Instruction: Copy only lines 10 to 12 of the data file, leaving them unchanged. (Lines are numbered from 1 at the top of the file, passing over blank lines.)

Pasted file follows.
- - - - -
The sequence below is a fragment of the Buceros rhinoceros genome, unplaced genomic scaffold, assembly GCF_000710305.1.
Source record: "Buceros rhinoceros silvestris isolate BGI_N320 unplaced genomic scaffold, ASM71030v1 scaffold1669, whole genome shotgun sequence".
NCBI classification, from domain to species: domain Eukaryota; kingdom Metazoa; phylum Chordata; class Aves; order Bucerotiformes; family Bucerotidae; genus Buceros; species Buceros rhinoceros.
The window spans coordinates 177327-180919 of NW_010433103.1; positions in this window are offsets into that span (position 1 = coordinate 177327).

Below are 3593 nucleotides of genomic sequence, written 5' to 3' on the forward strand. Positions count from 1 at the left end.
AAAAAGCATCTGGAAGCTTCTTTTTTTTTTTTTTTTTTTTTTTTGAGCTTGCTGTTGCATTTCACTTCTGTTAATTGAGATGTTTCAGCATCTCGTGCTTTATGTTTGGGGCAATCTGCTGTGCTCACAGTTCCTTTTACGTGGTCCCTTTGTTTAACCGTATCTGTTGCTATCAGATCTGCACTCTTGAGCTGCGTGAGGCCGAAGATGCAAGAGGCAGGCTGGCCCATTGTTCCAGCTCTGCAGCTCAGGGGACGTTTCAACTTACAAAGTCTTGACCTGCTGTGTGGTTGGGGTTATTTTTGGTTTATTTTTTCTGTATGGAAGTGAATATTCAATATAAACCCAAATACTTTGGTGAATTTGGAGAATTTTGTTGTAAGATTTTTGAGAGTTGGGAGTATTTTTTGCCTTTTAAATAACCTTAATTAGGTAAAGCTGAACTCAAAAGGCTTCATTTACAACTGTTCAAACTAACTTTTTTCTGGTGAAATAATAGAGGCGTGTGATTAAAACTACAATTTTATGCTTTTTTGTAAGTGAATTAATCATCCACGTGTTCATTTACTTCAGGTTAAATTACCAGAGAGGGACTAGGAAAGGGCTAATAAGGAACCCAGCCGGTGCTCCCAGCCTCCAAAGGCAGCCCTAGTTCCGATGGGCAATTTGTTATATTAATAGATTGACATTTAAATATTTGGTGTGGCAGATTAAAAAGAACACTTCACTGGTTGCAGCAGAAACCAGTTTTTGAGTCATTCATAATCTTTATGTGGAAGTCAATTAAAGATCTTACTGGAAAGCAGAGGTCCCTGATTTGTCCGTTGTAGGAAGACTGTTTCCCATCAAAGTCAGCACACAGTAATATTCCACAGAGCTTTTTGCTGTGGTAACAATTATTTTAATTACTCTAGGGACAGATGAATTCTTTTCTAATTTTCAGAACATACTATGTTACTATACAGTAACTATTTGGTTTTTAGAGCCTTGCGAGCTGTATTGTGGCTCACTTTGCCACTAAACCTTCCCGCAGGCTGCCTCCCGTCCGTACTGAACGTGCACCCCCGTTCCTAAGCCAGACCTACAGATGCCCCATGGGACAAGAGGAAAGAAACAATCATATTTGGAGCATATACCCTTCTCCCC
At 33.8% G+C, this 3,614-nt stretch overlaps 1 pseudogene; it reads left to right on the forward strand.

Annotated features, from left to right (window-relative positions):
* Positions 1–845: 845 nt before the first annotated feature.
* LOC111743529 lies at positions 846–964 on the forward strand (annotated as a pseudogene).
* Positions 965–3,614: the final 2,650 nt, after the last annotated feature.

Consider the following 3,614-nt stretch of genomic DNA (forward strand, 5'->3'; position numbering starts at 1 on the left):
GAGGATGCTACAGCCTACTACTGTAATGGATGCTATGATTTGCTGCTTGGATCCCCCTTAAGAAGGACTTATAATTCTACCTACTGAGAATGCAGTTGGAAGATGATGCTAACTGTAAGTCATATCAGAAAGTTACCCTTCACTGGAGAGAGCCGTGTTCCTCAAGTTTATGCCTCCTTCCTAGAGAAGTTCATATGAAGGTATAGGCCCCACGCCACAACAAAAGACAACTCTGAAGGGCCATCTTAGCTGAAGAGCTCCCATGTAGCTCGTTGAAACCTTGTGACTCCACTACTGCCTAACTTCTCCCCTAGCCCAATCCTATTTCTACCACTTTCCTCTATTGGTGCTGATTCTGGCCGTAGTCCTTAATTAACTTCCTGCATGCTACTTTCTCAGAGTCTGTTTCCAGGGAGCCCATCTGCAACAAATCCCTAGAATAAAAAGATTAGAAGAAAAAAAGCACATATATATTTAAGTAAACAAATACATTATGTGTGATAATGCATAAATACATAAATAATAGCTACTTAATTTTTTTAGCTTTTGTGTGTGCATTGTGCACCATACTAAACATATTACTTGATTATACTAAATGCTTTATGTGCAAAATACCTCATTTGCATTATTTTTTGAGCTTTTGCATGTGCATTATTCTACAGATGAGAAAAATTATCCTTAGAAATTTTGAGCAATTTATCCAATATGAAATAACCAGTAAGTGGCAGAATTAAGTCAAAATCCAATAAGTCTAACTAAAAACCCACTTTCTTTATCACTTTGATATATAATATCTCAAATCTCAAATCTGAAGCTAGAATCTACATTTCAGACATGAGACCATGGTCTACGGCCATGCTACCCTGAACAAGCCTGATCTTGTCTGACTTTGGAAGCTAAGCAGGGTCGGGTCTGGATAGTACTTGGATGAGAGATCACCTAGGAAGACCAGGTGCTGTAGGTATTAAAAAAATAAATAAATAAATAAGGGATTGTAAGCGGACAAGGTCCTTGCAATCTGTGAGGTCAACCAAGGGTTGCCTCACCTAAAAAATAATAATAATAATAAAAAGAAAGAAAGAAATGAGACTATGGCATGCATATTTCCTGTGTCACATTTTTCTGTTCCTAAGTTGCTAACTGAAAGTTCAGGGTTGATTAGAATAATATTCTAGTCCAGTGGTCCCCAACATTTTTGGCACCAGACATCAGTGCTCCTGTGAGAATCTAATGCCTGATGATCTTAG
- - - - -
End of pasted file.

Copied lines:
* LOC111743529 lies at positions 846–964 on the forward strand (annotated as a pseudogene).
* Positions 965–3,614: the final 2,650 nt, after the last annotated feature.

Consider the following 3,614-nt stretch of genomic DNA (forward strand, 5'->3'; position numbering starts at 1 on the left):